Summary: This is possibly the only local frog which is more common today than in presettlement times. Permanent bodies of water, including rivers, lakes, and farm ponds, are inhabited.
Description: This is easily the largest local frog; adults routinely reach six inches (15.2 cm), and the record size is eight inches (20.3 cm).
Bullfrogs are uniform olive green above, lighter green on the upper jaws, and white below. Large adults can be identified on size alone. Smaller individuals can be distinguished from green frogs by the absence of dorsolateral folds. The hind feet are webbed.
Distribution and Status: Bullfrogs may be the only local native amphibian which is more abundant today than it was in presettlement times. Robert Kennicott did not mention the species, even though his mid-1850s collections took place in parts of Cook County where bullfrogs are common today. This species has adapted to human modified habitats, and as a result it is widespread and is currently relatively common throughout the region.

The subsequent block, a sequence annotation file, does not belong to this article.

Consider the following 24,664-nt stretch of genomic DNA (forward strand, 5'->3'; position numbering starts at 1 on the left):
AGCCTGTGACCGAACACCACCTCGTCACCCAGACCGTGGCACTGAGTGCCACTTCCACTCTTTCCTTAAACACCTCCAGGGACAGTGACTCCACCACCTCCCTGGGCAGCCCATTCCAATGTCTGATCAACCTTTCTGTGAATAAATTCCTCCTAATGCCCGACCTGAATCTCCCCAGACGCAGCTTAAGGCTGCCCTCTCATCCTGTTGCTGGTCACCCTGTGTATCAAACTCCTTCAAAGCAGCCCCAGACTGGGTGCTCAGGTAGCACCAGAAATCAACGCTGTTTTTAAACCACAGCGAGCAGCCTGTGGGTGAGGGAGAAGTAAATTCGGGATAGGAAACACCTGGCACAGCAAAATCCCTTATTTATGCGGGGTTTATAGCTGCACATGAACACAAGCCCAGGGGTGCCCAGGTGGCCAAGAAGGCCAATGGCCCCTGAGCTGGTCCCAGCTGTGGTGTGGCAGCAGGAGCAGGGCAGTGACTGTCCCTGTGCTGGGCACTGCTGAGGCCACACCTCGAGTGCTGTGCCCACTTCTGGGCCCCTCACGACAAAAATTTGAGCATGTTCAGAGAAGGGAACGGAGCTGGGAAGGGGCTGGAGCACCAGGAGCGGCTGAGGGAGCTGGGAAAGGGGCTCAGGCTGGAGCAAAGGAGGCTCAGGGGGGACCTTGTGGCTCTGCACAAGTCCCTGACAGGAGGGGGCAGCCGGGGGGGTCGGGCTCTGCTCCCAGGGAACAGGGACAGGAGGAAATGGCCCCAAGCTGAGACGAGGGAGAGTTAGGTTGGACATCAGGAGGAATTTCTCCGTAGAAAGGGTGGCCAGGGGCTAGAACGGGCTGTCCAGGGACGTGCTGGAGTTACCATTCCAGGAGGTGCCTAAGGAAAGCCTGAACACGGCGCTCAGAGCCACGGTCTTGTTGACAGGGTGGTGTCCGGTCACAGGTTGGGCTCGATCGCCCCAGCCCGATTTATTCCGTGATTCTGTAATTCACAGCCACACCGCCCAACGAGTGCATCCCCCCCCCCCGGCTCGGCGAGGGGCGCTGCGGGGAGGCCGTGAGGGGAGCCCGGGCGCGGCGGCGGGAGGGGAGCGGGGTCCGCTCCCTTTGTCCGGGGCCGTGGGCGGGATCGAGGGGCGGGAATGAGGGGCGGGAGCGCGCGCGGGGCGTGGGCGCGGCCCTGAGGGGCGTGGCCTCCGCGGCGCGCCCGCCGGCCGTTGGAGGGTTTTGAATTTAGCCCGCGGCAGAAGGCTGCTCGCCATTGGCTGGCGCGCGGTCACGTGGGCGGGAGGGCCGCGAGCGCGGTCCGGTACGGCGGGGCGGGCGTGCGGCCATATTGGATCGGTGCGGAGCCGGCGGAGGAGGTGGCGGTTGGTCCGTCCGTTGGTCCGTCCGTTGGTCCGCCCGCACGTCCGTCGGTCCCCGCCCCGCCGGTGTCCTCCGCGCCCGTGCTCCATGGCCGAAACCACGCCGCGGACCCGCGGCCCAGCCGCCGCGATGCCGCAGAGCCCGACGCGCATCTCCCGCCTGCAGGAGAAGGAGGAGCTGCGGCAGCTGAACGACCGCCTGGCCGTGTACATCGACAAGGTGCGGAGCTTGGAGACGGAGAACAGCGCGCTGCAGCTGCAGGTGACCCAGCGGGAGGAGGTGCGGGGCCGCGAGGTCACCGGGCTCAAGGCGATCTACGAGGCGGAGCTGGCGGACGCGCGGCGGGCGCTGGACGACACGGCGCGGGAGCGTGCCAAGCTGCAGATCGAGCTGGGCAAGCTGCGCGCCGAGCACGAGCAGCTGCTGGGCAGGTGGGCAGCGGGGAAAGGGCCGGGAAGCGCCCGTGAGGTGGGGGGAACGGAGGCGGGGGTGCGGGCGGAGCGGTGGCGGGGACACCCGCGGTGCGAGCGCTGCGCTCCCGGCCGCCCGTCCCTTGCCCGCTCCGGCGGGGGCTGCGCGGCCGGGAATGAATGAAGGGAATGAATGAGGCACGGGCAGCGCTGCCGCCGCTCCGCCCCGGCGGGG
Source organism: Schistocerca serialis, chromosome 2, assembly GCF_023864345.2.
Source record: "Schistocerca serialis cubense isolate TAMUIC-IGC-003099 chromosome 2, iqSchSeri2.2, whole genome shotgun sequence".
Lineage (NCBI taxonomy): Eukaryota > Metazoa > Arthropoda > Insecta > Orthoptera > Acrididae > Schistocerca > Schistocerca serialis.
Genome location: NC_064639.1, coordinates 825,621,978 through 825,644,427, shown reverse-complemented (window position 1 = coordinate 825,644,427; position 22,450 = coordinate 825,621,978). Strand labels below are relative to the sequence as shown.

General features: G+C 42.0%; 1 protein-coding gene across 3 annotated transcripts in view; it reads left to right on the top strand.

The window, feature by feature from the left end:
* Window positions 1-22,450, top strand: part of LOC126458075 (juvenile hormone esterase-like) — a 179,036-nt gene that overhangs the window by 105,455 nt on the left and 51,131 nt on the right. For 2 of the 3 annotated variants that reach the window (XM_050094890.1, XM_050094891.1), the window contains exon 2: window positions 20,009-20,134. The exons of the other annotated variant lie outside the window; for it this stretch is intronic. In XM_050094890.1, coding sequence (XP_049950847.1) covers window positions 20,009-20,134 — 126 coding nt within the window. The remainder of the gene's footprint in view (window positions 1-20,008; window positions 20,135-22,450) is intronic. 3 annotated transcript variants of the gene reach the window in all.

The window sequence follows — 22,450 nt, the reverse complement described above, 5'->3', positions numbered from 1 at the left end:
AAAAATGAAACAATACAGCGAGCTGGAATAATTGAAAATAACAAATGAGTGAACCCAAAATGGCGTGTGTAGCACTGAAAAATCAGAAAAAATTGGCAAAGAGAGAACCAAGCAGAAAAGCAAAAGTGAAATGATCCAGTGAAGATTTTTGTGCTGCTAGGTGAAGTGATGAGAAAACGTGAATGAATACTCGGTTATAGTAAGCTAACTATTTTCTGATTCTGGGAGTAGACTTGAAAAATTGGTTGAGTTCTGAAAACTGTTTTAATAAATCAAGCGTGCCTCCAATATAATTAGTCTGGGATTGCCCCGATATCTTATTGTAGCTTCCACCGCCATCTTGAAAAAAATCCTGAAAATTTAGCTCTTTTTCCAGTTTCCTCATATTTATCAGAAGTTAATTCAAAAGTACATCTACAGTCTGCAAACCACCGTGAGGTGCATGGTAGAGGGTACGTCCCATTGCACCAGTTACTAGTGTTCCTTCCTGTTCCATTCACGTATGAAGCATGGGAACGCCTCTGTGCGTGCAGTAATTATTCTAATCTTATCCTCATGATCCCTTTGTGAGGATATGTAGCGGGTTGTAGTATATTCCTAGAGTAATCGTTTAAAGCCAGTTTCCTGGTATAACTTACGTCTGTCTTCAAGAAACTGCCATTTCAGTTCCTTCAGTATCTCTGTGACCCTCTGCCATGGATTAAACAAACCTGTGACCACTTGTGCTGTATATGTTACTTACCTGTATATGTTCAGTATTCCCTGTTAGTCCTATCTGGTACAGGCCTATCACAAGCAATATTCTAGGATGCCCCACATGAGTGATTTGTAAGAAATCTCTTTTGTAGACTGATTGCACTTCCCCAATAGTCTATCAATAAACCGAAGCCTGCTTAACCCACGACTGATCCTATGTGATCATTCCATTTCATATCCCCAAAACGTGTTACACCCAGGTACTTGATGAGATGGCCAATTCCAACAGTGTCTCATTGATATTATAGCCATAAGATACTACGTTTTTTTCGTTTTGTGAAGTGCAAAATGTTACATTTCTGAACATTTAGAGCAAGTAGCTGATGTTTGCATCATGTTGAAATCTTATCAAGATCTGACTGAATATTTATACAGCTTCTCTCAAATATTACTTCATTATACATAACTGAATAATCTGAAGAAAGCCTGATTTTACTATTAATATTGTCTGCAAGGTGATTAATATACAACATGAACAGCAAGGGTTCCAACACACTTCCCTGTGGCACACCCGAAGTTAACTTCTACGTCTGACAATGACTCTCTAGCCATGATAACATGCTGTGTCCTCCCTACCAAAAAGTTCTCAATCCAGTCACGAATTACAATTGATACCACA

Habitat: Bullfrogs are closely tied to permanent water, and most observations are of animals at the waters edge. Larger bodies of water, including large rivers and lakes are preferred. Man-made situations including farm ponds, quarry ponds, and ditches are frequently inhabited. Because these altered habitats are often structurally simple, with little cover at the land-water interface, smaller frogs (and other animals) are easy prey for large bullfrogs.
Voice: A deep bass note, "br-rrum."
Phenology: Breeding is prolonged, and occurs throughout the early summer. Eggs are deposited as large floating masses. The large tadpole requires almost two years to achieve metamorphosis. Sometimes they can be seen under the winter ice in shallow wetlands. Juveniles are common along shorelines in fall.